Conducting 1-on-1 meetings with my team is a regular part of my job, and it’s a part that I look forward to week after week. Aside from the opportunity to make a positive difference in a co-worker’s career and life, I often find the 1-on-1 a very conducive time for me to self-reflect and somehow create structure to the knowledge I’ve had for a while but never really gave much thought to.
One of the things that often comes up during 1-on-1’s is the topic of learning beyond what’s required for the job. Everyone wants to do it. Unfortunately, few are able to actually put in the time to move forward with it. The word “motivation” comes up often as something that seems so hard to find.
This challenged me to really think about motivation – a concept often taken for granted, and a binary value as far as I was concerned – either you were motivated or you weren’t. But I realize there are layers to it and it’s worth taking apart piece by piece to find out how it works.
Yes, I’m often just winging it when it comes to explaining my perspective on things, and fortunately, that often comes with the side effect of accidentally creating an organized thought. On this particular topic, I came up with a 4-R framework of components I would look into to find out how one might find motivation.
The way I see it, the primary thing that drives “motivation” is reason. Why do we work? I believe there are no right or wrong reasons. There definitely could be an absence of it and that’s how a lot of work eventually finds its way into the bin. A clear reason paves a good path to achieving your goal and will serve as a guidepost to every decision you make along the way.
Find a good reason that makes sense to you and keep that on top of your mind every time you work on something. Don’t invest too much time on anything without fully understanding why you’re doing it. With a good reason in mind, you’re bound to find something that’s worth finishing.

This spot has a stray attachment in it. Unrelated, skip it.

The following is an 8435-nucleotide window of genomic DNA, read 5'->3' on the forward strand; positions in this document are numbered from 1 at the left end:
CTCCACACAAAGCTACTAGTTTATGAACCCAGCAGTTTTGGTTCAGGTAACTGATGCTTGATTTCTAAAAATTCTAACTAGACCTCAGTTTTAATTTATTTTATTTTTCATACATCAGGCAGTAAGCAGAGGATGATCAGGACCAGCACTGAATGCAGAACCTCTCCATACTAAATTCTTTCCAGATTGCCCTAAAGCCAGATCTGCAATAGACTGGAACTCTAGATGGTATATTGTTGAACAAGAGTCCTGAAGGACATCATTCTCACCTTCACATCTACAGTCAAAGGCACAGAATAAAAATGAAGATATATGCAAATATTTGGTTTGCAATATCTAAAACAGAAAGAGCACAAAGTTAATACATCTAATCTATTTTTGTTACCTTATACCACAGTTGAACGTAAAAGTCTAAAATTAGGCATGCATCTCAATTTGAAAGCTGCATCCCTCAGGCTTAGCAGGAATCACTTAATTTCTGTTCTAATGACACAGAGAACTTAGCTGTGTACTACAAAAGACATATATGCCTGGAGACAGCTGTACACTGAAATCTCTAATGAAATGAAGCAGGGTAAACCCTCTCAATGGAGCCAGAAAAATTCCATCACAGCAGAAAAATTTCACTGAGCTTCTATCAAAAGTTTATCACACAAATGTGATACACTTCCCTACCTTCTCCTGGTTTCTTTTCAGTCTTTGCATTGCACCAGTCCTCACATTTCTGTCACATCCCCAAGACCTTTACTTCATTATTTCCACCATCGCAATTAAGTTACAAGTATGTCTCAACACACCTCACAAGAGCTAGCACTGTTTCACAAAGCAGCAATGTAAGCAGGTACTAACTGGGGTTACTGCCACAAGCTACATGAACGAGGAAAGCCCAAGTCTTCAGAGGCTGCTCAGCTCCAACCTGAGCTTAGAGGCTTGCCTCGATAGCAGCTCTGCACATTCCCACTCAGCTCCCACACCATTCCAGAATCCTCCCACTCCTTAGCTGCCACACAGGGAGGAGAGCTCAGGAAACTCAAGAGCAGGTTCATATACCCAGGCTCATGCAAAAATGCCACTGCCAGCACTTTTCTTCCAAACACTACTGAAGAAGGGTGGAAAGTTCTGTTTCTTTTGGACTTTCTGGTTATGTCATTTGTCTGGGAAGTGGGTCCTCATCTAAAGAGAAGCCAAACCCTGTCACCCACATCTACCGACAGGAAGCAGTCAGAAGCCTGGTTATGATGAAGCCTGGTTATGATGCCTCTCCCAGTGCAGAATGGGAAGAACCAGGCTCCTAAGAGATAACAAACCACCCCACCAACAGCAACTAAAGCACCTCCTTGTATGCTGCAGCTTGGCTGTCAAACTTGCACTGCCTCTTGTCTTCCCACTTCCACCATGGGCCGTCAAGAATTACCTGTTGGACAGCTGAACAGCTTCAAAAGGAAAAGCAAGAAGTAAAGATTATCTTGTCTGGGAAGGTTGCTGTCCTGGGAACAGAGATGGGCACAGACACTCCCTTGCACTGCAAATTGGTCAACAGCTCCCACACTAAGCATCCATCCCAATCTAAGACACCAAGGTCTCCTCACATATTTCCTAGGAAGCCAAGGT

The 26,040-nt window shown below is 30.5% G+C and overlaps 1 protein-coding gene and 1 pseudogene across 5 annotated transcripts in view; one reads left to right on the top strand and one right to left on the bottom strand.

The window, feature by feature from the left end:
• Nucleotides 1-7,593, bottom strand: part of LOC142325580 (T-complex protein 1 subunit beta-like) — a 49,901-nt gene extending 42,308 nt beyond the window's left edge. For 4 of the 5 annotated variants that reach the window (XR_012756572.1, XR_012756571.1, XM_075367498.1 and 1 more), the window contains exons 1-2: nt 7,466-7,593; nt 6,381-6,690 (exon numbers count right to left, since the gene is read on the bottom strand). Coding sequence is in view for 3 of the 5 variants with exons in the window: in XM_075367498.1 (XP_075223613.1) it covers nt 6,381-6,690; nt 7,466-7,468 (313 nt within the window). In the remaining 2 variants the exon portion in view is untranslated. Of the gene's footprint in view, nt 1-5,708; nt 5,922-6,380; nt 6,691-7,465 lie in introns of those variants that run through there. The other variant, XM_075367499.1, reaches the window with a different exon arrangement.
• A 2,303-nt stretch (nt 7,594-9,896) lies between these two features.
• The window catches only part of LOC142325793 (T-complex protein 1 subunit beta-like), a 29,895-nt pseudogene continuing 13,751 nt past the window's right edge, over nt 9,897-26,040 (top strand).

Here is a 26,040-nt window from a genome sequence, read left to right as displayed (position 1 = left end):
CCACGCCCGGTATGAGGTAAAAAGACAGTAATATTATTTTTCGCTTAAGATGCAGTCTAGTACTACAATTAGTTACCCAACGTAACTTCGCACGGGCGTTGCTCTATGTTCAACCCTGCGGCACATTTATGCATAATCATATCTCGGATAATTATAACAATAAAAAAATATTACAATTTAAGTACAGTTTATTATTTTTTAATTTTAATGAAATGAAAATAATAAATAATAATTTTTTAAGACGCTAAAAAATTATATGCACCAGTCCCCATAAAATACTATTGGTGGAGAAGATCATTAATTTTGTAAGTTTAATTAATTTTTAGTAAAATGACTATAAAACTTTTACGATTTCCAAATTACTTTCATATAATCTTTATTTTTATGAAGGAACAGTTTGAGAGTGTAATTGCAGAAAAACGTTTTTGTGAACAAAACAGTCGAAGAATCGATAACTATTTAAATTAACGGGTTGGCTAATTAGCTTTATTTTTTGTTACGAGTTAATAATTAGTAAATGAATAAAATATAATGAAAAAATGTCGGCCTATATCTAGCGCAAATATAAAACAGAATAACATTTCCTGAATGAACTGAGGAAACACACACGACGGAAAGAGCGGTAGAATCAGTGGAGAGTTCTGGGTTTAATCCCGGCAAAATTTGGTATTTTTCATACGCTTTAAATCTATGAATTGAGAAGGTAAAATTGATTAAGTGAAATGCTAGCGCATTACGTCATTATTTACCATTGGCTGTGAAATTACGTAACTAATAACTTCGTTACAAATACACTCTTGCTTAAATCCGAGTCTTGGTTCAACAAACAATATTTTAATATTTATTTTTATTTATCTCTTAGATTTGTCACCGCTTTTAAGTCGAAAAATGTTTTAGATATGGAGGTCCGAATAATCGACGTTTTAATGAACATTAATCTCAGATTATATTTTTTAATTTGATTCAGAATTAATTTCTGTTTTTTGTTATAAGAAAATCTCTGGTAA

Habit is a very strong motivator and, by definition, one that doesn’t really take much brain power to carry out. When a task becomes a regular part of your day, you build “muscle memory” and ultimately, there’s little cause to end up not doing it.
Take note though that there’s a difference between making time for tasks and choosing the right time for tasks. If you’ve been trying to integrate some habits into your day but still end up skipping them, think about whether you’ve chosen the best time to do it. Find a schedule when your mind is receptive to the job and your body has the right amount of energy, and start building your routine from there.
3. Responsibility & Accountability
Yes, I’ll admit “accountability” is the word that best suits what I want to say, but “3Rs and an A” just doesn’t sound as catchy. In any case, I feel it’s very important that you have accountability to someone else regarding the work you’re doing. That adds a pretty powerful “I-don’t-want-to-embarrass-myself” layer to your reason (see number 1).
That someone could be one who would benefit from the work you’re doing, or a teammate whom you’re working with who can check up on you. If no one makes a deal about when or what you deliver, set a date yourself and make an unsolicited promise. Or maybe consider whether what you’re working on is really worth the effort? Not being able to establish accountability to anyone for your work might mean you ought to be working on something else that has more impact.
In a broad sense of the word, a reward is any tangible result you get from the work that you do. Take time to consider what end you would like to see out of your work, and what benefit would it have on you and those that matter to you if you accomplish it.
Financial gain, esteem and praise, self-fulfillment – seek whatever reward is most meaningful to you. Don’t worry about seeming materialistic – I believe everyone is, to some degree. If you haven’t given much thought about what you value, this could be a good time to reflect on it and choose to pursue what gives you the best chance of attaining it.
Of course, the promise of reward often comes with risk and that needs to be managed. Here are my thoughts on risk management and how I approach it.
This is by no means a step by step guide to guaranteeing things get done, but personally, the framework has served to me as a good starting point of inquiry into where I might help someone (myself included) find that necessary push to make things happen. Hopefully, it helps you as well.
Dexter is an engineering manager at Synacy, a co-founder of ATeam Business Software Solutions, and founder of TechManagement.Life. He loves to share his experiences and thoughts on managing software teams and running businesses.